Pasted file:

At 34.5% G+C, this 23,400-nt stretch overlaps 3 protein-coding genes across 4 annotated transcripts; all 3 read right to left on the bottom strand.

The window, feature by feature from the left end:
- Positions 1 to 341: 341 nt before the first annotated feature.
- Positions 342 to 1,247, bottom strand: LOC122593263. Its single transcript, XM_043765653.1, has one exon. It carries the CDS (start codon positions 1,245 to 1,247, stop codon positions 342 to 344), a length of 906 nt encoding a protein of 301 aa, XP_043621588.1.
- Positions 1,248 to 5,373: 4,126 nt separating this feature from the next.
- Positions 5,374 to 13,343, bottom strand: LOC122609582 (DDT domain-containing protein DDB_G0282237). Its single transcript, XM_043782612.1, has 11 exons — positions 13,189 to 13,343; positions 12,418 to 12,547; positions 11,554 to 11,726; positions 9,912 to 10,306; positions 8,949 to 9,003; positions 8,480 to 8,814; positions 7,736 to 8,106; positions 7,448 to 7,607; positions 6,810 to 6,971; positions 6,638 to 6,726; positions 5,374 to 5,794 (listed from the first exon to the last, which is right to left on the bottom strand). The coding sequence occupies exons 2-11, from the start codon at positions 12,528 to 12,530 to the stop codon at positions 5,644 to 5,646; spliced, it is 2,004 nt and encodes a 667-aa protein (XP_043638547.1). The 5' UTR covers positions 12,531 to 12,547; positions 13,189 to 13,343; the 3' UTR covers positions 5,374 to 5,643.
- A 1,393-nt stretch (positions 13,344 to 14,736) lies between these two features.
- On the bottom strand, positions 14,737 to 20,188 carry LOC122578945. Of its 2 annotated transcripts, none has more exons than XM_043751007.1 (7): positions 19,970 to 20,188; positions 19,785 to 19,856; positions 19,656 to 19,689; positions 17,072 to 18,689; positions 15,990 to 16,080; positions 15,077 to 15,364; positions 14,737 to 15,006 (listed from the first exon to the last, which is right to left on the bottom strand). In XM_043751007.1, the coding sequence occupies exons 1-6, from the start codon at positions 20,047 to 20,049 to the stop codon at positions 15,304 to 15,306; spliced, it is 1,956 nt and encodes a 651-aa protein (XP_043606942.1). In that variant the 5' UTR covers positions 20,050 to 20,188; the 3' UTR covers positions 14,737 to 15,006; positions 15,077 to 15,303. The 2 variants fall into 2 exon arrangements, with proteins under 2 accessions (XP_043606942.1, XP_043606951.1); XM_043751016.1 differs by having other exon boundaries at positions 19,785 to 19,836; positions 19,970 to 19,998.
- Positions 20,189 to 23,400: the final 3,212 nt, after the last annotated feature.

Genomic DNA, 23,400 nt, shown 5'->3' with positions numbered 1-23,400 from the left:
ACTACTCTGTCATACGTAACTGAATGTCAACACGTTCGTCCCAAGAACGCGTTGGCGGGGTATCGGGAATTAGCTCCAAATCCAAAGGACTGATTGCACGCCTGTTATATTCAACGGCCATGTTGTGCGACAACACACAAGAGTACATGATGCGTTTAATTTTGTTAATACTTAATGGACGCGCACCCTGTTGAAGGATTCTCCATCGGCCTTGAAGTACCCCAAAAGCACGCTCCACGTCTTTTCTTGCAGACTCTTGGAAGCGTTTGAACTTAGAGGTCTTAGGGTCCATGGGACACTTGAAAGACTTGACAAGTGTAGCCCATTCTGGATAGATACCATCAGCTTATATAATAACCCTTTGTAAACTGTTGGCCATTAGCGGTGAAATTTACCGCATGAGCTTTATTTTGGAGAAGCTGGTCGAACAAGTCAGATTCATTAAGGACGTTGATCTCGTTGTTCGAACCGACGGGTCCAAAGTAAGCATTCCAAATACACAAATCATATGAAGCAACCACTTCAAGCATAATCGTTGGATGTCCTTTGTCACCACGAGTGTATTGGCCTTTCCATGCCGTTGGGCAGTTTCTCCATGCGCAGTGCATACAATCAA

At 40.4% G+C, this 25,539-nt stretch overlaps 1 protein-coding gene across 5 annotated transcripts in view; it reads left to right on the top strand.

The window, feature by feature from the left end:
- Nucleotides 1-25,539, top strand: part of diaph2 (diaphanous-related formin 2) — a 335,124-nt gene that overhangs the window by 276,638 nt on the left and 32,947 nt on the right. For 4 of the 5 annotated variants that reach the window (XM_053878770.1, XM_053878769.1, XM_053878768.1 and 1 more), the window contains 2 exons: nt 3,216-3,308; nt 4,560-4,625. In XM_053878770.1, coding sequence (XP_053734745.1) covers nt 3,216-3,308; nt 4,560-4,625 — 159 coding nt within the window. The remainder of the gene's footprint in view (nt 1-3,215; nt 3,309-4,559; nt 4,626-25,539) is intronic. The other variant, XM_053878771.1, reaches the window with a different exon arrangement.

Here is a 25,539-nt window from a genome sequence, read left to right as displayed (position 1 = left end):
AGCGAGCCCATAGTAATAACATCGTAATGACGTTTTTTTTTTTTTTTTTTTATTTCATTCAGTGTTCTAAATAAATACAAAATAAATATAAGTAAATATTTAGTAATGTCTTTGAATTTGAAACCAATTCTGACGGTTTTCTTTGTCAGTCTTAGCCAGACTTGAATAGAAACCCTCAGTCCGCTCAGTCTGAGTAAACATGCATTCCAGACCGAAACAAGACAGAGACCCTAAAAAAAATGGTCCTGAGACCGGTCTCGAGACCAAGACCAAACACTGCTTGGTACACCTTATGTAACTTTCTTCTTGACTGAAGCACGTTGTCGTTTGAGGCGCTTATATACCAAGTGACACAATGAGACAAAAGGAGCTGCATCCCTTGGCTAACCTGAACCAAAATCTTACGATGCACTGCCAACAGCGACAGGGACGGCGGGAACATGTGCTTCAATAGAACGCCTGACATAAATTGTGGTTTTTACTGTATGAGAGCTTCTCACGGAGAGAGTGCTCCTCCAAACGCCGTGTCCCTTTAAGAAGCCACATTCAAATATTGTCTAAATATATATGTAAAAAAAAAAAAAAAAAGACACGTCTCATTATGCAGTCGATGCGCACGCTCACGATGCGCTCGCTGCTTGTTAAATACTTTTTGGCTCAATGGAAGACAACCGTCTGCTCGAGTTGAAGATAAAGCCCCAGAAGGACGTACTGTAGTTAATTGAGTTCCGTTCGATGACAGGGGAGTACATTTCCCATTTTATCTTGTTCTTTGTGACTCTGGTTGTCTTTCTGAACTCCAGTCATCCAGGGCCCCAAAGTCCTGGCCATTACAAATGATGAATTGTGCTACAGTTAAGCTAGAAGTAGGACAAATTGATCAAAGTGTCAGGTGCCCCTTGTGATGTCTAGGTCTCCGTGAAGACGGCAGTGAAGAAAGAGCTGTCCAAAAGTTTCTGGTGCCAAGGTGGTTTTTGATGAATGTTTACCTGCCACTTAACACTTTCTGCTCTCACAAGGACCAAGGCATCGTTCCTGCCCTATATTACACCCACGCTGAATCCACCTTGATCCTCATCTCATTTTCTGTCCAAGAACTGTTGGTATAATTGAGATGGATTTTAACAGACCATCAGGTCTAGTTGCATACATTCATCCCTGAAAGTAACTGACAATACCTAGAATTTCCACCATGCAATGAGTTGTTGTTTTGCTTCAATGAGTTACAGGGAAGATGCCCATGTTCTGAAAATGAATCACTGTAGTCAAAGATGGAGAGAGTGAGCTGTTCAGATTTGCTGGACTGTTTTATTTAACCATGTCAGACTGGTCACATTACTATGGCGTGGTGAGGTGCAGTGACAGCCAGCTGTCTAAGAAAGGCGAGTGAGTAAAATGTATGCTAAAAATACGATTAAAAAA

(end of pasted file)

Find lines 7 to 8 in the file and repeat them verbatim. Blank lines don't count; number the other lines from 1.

- A 1,393-nt stretch (positions 13,344 to 14,736) lies between these two features.
- On the bottom strand, positions 14,737 to 20,188 carry LOC122578945. Of its 2 annotated transcripts, none has more exons than XM_043751007.1 (7): positions 19,970 to 20,188; positions 19,785 to 19,856; positions 19,656 to 19,689; positions 17,072 to 18,689; positions 15,990 to 16,080; positions 15,077 to 15,364; positions 14,737 to 15,006 (listed from the first exon to the last, which is right to left on the bottom strand). In XM_043751007.1, the coding sequence occupies exons 1-6, from the start codon at positions 20,047 to 20,049 to the stop codon at positions 15,304 to 15,306; spliced, it is 1,956 nt and encodes a 651-aa protein (XP_043606942.1). In that variant the 5' UTR covers positions 20,050 to 20,188; the 3' UTR covers positions 14,737 to 15,006; positions 15,077 to 15,303. The 2 variants fall into 2 exon arrangements, with proteins under 2 accessions (XP_043606942.1, XP_043606951.1); XM_043751016.1 differs by having other exon boundaries at positions 19,785 to 19,836; positions 19,970 to 19,998.